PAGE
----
Studies of sex workers have shown that Western sex workers may provide a proxy ‘girlfriend experience’ (Sanders 2008). Chen (2006; 2008) argued that Taiwanese sex workers are self-trained to perform emotional labour and successfully create the illusion of ‘falling in love’ with clients to ‘keep’ them as clients. Ho, who suffered from long-term frustration in pursuing heterosexual women, argued that using prostitutes served to fill up his ‘psychological lack’, that is, lack of heterosexual intimacy. As Ho had never experienced heterosexual intimacy before he visited sex workers, his visits to them were very emotionally invested encounters:

I visited her frequently, and I got to spend more and more time with her. I then began to miss her all the time. How can I say it, I mean, at that time I didn’t have any experience of [heterosexual] intimacy at all. So, … it was like people put it, yun chuan [literally ‘seasickness’]. It’s yun chuan because I was inexperienced. I told her ‘I want to redeem your life!’ (ha, ha, ha… ) [emphasis by Ho]. Just like the old-fashioned lines of soap operas… It’s not love, it’s a feeling that I wished I could possess a woman who belonged to me. I had no idea of being depended on. The feeling of being depended on. … Even now I feel it was a kind of lack or incompleteness. It’s a bit similar to being mentally disabled. (Ho, 38, sales, married)

The ways Ho talked about how he missed the woman from the brothel and how he invested emotion in her were very similar to narratives of ordinary heterosexual love. This emotional narrative provides an example of how clients make efforts to negotiate intimacy in commercial sex. Nonetheless, in Taiwan, men who put themselves in this situation are called yun chuan (literally seasick) to indicate that they have lost their mind and failed to differentiate commercial sex from heterosexual love. Therefore, men who are ‘seasick’ can expect to be laughed at by their peers. They are taunted as ‘inexperienced’ clients who are ‘fooled’ by the ‘falling-in-love’ scripts of sex workers. Ho’s denial of the possibility of ‘love’, and claiming ‘seasickness’ and ‘inexperience’ are thus ways of reclaiming the social position of a masculine consumer.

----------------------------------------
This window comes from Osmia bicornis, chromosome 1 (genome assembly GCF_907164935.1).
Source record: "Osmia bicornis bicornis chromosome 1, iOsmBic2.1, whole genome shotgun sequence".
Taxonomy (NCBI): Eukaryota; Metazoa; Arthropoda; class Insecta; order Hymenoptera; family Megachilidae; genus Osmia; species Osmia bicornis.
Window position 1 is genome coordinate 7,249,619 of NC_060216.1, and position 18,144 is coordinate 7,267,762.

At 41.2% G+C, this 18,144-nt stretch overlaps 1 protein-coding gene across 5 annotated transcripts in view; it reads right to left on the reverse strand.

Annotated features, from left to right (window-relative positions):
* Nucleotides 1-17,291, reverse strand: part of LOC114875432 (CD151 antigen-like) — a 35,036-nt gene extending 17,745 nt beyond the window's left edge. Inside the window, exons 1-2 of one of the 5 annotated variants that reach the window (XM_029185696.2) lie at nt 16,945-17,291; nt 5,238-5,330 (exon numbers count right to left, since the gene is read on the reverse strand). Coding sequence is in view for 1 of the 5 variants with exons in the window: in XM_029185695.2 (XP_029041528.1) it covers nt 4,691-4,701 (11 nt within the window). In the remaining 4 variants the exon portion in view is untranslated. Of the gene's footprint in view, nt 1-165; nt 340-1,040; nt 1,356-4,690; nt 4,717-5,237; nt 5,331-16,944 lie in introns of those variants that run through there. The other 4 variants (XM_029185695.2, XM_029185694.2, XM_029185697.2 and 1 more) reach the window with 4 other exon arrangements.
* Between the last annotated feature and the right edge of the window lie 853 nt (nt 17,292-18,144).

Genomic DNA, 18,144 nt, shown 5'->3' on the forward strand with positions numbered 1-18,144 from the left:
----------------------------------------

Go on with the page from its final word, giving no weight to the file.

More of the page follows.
Some others, who considered themselves to be ‘clear headed’ understood the ‘falling-in-love’ script differently. Liu reiterated that sex always ‘happened naturally’ when both hostesses and he had ‘sexual needs’ and proudly said that ‘I seldom pay for sex’. Liu ‘gives’ money to his regular women, but it is understood as a mutuality of friendship rather than a commercial transaction:

I don’t want to buy sex with money. However, sometimes I consider that she is working for survival, so I more or less give her some money. It is because I feel ashamed; otherwise, women usually do not talk about money when I take them out. … Although it is based on her consent, but, at least, as a consumer I am prepared to spend money while she is struggling to make money. (Liu, 47, truck driver, married)

This account is complicated and contradictory because heterosexual love relations interweave with sexual consumption and masculinity. ‘Authentic’ sexual encounters won by masculinity are supposed to be pure and not to involve money, while financial reward is the basic principle of sexual consumption. As Liu is always aware of his social status as a consumer, the intimacy will not be just like any other heterosexual relationship. The working woman was personalised as his lover, but yet she still existed as the ‘other’ whore who lived by prostitution. Above all, any ‘mutuality’ is always subject to the whim of clients’ arbitrary preferences (Plumridge et al. 1997: 172), especially when their economic situation and the calculation of gains and losses come into play. In fact, client-prostitute relationships, even in those long-term relationships, are mostly, at best, an intimacy without commitment. This was illustrated by how Liu described relating to a working woman:

I told her, ‘if you forced me to do anything, I would just leave you’. I mean, since we are friends and are together, you then cannot make things difficult for me. Neither would I make things difficult for her. So, she still kept working there. She needed to survive, you know. It was impossible for me. According to my personality, it is impossible for me to raise a cow simply to have some milk to drink! (laugh) You did your job, and I ran my own business. That’s it! (Liu, 47, truck driver, married)

Although Sanders (2008) argued that the relations between regular clients and their sex workers might be able to achieve what Giddens (1992) called a ‘pure relationship’ in that ‘the explicit boundaries of commerce are freed from the strains placed on conventional relationships’ (Sanders 2008: 110), I found that the long-term intimate relationship is not reciprocal, nor is it transgressive. It is the man who decides how far the working woman can cross the boundaries to have an intimate relationship and it is the woman who should always remember her place and not trespass.